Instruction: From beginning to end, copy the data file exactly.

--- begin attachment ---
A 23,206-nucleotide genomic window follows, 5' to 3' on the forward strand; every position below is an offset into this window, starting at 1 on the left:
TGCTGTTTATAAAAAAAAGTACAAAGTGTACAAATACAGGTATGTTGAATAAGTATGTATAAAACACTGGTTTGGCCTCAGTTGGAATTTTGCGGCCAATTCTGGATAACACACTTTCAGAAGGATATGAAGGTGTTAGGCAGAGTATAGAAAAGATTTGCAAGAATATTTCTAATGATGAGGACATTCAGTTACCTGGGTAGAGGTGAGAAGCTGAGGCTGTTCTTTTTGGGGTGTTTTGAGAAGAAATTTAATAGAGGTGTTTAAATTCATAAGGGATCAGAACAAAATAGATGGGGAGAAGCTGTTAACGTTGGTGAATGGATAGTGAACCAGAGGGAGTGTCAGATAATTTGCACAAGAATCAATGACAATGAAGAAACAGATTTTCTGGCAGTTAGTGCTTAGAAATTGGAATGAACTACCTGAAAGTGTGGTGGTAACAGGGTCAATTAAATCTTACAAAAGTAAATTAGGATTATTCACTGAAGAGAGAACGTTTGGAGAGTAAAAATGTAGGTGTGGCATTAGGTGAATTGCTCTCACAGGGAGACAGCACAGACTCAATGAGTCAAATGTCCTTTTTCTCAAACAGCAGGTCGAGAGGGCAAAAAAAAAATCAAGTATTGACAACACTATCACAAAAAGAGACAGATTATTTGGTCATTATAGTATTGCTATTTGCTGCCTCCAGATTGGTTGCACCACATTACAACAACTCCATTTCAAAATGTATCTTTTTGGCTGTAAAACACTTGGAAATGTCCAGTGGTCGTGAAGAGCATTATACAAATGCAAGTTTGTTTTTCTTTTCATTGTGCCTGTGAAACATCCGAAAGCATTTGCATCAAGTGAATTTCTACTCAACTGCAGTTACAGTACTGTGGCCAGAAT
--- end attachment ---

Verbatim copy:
A 23,206-nucleotide genomic window follows, 5' to 3' on the forward strand; every position below is an offset into this window, starting at 1 on the left:
TGCTGTTTATAAAAAAAAGTACAAAGTGTACAAATACAGGTATGTTGAATAAGTATGTATAAAACACTGGTTTGGCCTCAGTTGGAATTTTGCGGCCAATTCTGGATAACACACTTTCAGAAGGATATGAAGGTGTTAGGCAGAGTATAGAAAAGATTTGCAAGAATATTTCTAATGATGAGGACATTCAGTTACCTGGGTAGAGGTGAGAAGCTGAGGCTGTTCTTTTTGGGGTGTTTTGAGAAGAAATTTAATAGAGGTGTTTAAATTCATAAGGGATCAGAACAAAATAGATGGGGAGAAGCTGTTAACGTTGGTGAATGGATAGTGAACCAGAGGGAGTGTCAGATAATTTGCACAAGAATCAATGACAATGAAGAAACAGATTTTCTGGCAGTTAGTGCTTAGAAATTGGAATGAACTACCTGAAAGTGTGGTGGTAACAGGGTCAATTAAATCTTACAAAAGTAAATTAGGATTATTCACTGAAGAGAGAACGTTTGGAGAGTAAAAATGTAGGTGTGGCATTAGGTGAATTGCTCTCACAGGGAGACAGCACAGACTCAATGAGTCAAATGTCCTTTTTCTCAAACAGCAGGTCGAGAGGGCAAAAAAAAAATCAAGTATTGACAACACTATCACAAAAAGAGACAGATTATTTGGTCATTATAGTATTGCTATTTGCTGCCTCCAGATTGGTTGCACCACATTACAACAACTCCATTTCAAAATGTATCTTTTTGGCTGTAAAACACTTGGAAATGTCCAGTGGTCGTGAAGAGCATTATACAAATGCAAGTTTGTTTTTCTTTTCATTGTGCCTGTGAAACATCCGAAAGCATTTGCATCAAGTGAATTTCTACTCAACTGCAGTTACAGTACTGTGGCCAGAAT